General Information: This course is for anyone interested in the interplay of Physics and Music. There are no prerequisites, apart from the desire to learn something new and willingness to work on it. We cover a very broad range of topics, from the basic properties of vibrations and waves, through the almost-miraculous sound perception by the cochlea and analysis by the brain, all the way to the issues of consonance and dissonance, tuning and temperament. We also include some discussions of the sound technology (microphones, speakers, room acoustics etc) as well as the use of modern computers (MIDI sequencers, sound analysis and synthesis, CDs and MP3, computer analysis of music scores and more).
Throughout the course the course, considerable emphasis is put on the Music aspects, so that students will learn about counterpoint and fugues and other musical concepts as they relate to musical acoustics. Consequently, the enrollment usually represents a rich mix of students from the Humanities as well as from Math and Science departments. Since we start with everything from scratch, and a large part of the grade comes from an essay on student's choice (see below), the final course grades come out quite independent of the student's previous exposure to science or music.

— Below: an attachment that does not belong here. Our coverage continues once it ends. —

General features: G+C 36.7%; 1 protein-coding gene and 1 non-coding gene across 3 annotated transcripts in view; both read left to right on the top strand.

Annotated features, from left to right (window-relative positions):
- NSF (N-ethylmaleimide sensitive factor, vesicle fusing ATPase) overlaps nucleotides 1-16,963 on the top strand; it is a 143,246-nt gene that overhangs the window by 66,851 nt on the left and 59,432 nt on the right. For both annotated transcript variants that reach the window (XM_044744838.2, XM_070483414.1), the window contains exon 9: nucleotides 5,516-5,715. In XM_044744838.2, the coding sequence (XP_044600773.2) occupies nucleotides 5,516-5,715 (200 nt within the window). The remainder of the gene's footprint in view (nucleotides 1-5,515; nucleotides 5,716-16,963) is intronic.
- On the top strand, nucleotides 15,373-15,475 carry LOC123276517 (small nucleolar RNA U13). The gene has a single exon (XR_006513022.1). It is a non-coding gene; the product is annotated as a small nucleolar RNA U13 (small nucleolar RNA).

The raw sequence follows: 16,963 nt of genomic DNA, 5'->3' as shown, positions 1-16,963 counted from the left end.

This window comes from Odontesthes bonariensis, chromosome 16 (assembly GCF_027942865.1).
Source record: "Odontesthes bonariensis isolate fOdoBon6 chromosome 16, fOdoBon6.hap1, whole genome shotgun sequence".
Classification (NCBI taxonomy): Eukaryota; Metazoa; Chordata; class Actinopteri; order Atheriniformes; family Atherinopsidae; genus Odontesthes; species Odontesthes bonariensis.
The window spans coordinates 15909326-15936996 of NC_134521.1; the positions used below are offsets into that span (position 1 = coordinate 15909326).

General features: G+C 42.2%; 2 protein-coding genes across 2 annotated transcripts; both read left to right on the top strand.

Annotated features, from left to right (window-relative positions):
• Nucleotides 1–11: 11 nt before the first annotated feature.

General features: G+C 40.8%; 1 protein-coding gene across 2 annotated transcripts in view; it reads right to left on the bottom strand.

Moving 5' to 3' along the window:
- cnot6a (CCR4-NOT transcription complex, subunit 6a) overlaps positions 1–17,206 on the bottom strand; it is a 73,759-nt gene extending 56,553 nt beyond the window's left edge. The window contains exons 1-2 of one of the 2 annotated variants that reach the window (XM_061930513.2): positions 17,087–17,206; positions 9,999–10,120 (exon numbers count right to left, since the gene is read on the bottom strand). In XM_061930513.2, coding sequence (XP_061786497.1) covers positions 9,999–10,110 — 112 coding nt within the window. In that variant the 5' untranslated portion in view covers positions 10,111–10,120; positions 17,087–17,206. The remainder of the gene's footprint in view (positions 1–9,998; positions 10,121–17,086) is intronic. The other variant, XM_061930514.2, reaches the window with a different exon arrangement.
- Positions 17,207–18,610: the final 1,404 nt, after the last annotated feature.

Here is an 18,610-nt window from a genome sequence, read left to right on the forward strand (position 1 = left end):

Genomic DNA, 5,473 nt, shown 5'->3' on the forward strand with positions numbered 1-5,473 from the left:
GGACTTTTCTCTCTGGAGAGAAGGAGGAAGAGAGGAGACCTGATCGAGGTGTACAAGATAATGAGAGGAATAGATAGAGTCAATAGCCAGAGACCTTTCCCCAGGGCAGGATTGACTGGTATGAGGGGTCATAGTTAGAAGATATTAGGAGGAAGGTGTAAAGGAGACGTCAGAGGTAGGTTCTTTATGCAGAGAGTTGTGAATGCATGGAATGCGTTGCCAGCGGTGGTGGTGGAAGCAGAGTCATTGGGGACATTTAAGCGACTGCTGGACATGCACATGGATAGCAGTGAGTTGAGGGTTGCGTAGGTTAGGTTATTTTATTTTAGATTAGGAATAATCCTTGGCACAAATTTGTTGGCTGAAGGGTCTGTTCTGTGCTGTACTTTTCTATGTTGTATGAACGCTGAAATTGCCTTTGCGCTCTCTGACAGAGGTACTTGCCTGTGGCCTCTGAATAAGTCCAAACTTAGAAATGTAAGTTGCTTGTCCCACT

Lectures will complement rather than regurgitate the text. Also, there will be many demonstrations, both physical and musical. Therefore, it will be essential for students to come to class – this is not a course where you can stay home and just read the textbook. Near the end of the course, we will make a “field trip” to experience the UW pipe organ in the Kane Hall.
Lectures: Monday Wednesday Friday 11:30 AM - 12:20 PM in Physics/Astronomy
bldg. room A118
Instructor: Vladimir (”Vladi”) Chaloupka, Professor of Physics Emeritus
past Adjunct Professor, School of Music
past Affiliate, Virginia Merrill Bloedel Hearing Research Center
past Affiliate faculty in DXARTS,
and an amateur organist
(all these attributes will be obvious in just about every lecture ....)
+ past Adjunct professor at the Jackson School (in this course: in TGIF moments …)
Physics Astronomy Building room B309
tel. 206-543-8965 FAX 206-685-9242 email@example.com
office hours: after each class, and by appointment
Textbook: Manuscript of a textbook by the Instructor scheduled to be published in 2016 by Morgan & Claypool / Institute of Physics